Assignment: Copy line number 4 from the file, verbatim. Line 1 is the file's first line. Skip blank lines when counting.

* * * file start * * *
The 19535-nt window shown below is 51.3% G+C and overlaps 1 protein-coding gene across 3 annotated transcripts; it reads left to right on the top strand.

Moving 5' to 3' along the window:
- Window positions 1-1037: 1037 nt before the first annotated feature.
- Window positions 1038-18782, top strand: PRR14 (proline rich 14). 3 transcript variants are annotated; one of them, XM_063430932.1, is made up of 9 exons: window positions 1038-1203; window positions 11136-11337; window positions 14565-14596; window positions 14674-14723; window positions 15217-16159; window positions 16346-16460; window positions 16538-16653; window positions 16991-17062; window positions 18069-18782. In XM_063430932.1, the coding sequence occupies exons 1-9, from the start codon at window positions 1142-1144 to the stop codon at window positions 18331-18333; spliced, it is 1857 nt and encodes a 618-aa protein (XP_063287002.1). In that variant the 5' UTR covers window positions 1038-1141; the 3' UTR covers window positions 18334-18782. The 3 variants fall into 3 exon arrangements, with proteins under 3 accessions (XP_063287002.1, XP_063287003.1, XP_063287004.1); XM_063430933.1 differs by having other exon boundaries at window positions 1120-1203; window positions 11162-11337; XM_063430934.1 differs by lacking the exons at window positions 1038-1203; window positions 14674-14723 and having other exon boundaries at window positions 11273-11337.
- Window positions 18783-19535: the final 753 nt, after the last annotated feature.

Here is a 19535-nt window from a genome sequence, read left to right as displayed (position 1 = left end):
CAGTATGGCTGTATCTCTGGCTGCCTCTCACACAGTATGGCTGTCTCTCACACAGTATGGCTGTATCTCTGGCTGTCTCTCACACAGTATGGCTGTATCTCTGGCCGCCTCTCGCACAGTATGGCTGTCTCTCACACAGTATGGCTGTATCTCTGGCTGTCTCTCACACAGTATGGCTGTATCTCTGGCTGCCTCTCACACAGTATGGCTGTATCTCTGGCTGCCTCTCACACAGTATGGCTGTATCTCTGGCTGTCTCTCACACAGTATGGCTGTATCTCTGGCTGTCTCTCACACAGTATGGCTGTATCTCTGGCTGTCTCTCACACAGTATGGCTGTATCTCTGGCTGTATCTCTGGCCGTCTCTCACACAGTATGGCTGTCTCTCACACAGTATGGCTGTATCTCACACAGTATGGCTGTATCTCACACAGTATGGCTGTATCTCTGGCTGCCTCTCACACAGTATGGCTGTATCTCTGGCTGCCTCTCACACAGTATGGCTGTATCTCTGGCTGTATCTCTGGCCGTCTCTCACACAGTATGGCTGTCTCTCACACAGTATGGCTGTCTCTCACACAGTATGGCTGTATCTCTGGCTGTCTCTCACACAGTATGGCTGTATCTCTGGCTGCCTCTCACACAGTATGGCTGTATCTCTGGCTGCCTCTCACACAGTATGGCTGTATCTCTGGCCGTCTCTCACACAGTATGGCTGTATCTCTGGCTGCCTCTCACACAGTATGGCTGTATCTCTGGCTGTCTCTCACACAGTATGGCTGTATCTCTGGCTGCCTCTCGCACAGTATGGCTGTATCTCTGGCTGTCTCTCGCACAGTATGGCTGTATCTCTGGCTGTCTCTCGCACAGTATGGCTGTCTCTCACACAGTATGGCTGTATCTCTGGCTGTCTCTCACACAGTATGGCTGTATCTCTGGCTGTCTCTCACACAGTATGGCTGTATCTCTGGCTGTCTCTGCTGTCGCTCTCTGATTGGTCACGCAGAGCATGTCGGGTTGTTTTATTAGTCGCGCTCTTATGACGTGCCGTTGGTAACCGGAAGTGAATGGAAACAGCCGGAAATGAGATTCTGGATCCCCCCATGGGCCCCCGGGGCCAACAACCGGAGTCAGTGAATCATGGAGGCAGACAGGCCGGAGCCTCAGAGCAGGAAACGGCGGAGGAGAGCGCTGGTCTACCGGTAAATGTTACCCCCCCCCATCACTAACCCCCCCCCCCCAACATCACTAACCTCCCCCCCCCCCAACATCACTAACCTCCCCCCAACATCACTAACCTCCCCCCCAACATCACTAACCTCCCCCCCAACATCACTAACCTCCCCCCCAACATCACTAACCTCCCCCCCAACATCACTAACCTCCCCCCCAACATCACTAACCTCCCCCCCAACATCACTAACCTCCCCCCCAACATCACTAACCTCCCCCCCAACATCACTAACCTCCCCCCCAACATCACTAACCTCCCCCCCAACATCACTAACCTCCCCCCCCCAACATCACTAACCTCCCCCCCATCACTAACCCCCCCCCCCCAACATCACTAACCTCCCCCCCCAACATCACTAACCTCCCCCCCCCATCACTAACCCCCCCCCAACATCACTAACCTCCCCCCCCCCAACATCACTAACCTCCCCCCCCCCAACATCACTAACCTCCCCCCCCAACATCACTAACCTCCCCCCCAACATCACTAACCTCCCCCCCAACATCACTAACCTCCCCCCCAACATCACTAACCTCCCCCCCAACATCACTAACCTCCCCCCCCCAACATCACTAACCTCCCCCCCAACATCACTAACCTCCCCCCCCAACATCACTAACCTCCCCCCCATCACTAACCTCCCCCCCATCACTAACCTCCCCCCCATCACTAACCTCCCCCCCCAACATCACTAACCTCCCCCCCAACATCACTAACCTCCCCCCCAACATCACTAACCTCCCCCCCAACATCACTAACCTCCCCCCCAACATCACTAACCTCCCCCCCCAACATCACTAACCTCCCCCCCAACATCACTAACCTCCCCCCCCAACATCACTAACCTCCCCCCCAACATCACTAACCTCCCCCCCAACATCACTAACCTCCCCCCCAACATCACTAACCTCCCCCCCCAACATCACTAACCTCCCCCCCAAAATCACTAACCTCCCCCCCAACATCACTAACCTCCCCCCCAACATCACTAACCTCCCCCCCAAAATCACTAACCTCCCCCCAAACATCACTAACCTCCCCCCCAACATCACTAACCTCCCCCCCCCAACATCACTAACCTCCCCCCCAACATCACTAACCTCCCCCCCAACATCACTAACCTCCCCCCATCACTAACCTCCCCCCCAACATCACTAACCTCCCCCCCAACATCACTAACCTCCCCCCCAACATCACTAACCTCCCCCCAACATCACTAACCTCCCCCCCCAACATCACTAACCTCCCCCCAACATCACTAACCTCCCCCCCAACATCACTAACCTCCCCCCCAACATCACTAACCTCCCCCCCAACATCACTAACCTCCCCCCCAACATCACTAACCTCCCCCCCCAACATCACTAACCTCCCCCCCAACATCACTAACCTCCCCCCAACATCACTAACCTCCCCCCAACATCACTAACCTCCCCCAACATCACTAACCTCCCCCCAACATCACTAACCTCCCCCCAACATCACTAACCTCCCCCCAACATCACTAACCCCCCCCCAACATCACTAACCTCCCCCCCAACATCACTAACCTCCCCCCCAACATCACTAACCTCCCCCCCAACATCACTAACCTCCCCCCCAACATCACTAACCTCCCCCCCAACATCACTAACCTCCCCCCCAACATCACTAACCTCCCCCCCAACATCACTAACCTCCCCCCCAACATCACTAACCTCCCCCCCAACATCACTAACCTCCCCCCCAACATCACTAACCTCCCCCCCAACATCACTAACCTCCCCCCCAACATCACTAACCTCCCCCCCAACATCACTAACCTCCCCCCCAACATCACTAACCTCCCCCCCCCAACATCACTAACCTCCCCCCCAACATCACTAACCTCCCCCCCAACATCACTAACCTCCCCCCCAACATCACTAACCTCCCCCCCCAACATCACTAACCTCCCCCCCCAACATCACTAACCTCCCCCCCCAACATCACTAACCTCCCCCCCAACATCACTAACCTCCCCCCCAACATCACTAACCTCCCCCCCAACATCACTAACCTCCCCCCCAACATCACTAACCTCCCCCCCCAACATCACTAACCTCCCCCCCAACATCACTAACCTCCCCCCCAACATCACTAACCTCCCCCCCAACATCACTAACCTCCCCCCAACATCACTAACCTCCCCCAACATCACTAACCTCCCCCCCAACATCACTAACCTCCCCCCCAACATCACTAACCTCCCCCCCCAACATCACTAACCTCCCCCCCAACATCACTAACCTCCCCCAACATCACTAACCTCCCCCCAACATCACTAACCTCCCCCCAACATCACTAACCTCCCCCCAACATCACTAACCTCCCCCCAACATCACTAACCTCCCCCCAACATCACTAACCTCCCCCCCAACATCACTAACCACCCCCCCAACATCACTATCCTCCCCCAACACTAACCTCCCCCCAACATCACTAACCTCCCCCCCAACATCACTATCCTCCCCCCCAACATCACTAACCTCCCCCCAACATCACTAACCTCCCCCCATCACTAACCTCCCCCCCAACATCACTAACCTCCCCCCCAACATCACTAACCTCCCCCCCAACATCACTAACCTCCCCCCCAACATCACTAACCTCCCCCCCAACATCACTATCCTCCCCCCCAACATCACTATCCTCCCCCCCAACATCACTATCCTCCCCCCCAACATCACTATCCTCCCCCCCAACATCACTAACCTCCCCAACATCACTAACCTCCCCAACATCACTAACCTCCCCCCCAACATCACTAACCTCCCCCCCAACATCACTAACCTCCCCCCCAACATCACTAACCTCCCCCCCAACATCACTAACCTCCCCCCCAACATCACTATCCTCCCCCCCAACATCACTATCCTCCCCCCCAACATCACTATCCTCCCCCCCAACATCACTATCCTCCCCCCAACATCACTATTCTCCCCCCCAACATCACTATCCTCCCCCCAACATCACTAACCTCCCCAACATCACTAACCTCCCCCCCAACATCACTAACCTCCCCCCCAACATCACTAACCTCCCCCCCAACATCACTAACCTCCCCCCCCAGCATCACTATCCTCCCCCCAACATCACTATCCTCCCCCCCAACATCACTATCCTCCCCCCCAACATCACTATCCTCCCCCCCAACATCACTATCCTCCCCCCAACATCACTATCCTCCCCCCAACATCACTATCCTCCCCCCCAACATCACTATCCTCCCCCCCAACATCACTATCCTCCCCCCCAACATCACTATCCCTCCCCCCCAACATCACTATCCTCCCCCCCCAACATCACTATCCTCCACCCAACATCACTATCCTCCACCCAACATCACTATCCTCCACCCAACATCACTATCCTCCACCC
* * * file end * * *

- Window positions 1038-18782, top strand: PRR14 (proline rich 14). 3 transcript variants are annotated; one of them, XM_063430932.1, is made up of 9 exons: window positions 1038-1203; window positions 11136-11337; window positions 14565-14596; window positions 14674-14723; window positions 15217-16159; window positions 16346-16460; window positions 16538-16653; window positions 16991-17062; window positions 18069-18782. In XM_063430932.1, the coding sequence occupies exons 1-9, from the start codon at window positions 1142-1144 to the stop codon at window positions 18331-18333; spliced, it is 1857 nt and encodes a 618-aa protein (XP_063287002.1). In that variant the 5' UTR covers window positions 1038-1141; the 3' UTR covers window positions 18334-18782. The 3 variants fall into 3 exon arrangements, with proteins under 3 accessions (XP_063287002.1, XP_063287003.1, XP_063287004.1); XM_063430933.1 differs by having other exon boundaries at window positions 1120-1203; window positions 11162-11337; XM_063430934.1 differs by lacking the exons at window positions 1038-1203; window positions 14674-14723 and having other exon boundaries at window positions 11273-11337.